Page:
Many newspapers in India have crossed 100 years of publication and are still in circulation. There are 41 such newspapers in the country and are called centenarian newspapers. Among. -English dailies, four have crossed this mark: The Times of India, The Hindu, The Tribune and The Statesman. Among language newspapers, Mumbai Samachar, Amrita Bazaar Patrika, Malayala Manorama and Deepika are among the centenarians.
4. Give an account of internet papers and describe their advantages.
Ans. Recently almost all newspapers have internet edition. For example, the Hindustan Times or Indian Express or The Times of India can be read on the internet through their net editions. Each paper has a dotcom name for their site, like www.hindustantimes.com or www.times or india.com. While you have to pay for buying a newspaper, the internet edition of that newspaper is free of charge and is accessible if you have a computer and internet connection.
5. What are the differences between the print media and the electronic media?
Ans. Print Media
1. Literacy is a basic requirement for the love print media. Only a literate person can read it.
2. Print media works according to a deadline. Usually a morning paper carries news received up to the midnight of the previous day.
3. In print media readers have the choice to go back and recheck what they have read.
4. Print media provides more scope for indepth analysis of events.
5. Print media does not provide scope a live discussion. for
6. Language is more literary and flowery and reader friendly.
7. Frequent update of news is not possible.
1. Even an illiterate person can watch a news bulletin and grasp its contents though the written matter on the screen cannot be read.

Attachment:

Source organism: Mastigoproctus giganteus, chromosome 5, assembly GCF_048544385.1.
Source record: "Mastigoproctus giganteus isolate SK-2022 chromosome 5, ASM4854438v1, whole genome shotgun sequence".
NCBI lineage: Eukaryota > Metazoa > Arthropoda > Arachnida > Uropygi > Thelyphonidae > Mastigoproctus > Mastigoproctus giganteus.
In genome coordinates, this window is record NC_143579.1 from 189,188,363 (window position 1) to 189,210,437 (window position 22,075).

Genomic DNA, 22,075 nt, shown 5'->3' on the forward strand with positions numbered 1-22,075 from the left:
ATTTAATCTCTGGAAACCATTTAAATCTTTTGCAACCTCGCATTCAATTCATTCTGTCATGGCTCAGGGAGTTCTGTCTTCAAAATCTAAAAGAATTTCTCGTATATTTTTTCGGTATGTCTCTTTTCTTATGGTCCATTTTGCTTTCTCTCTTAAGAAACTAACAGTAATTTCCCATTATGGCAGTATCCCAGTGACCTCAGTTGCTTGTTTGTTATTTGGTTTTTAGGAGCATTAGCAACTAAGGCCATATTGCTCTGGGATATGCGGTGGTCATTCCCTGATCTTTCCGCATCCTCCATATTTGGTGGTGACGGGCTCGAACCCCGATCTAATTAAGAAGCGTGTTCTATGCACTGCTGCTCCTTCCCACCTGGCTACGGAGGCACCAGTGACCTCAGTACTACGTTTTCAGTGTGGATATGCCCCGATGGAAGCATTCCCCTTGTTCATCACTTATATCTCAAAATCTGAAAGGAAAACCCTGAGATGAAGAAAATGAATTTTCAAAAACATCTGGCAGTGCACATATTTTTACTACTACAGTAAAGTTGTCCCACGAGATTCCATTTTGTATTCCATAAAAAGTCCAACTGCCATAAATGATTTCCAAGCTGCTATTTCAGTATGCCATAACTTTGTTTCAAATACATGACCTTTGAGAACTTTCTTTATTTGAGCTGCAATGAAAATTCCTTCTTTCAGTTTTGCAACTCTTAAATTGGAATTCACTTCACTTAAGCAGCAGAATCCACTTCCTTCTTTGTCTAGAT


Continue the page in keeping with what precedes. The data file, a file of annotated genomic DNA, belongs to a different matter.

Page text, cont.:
2. There is no deadline for the electronic media. News can be updated anytime.
3. Viewers cannot go back and recheck what they have seen.
4. Less scope for such long in depth analysis.
5. Live discussions are possible.
6. Language used is spoken and more viewer-friendly.
7. Even a minute-to-minute update is possible.
Very Short Type Questions Answer
1. What does print media refer to?
Ans. Print media generally refers to newspaper.
2. What does do newspapers do?
Ans. Newspapers collect, edit and print new reports and articles.
3. What are eveningers?
Ans. Newspapers published in the evening are called eveningers.
4. For which three reasons we read newspaper?
Ans. For news, entertainment and information.
5. Which material was used to write before invention of paper?
Ans. Palm leaves.
6. Who invented the art of printing?
Ans. The Chinese.
7. Which is the oldest printed work?
Ans. The “Diamond Sutra”.
8. Which technology was developed by Guttenburg in 1439?
Ans. Printing technology.
9. What did Guttenberg use to print the first book?
Ans. Guttenberg used movable printing blocks for the book.
10. Which was the first newspaper of India?
Ans. Calcutta Gazette and General Advertiser.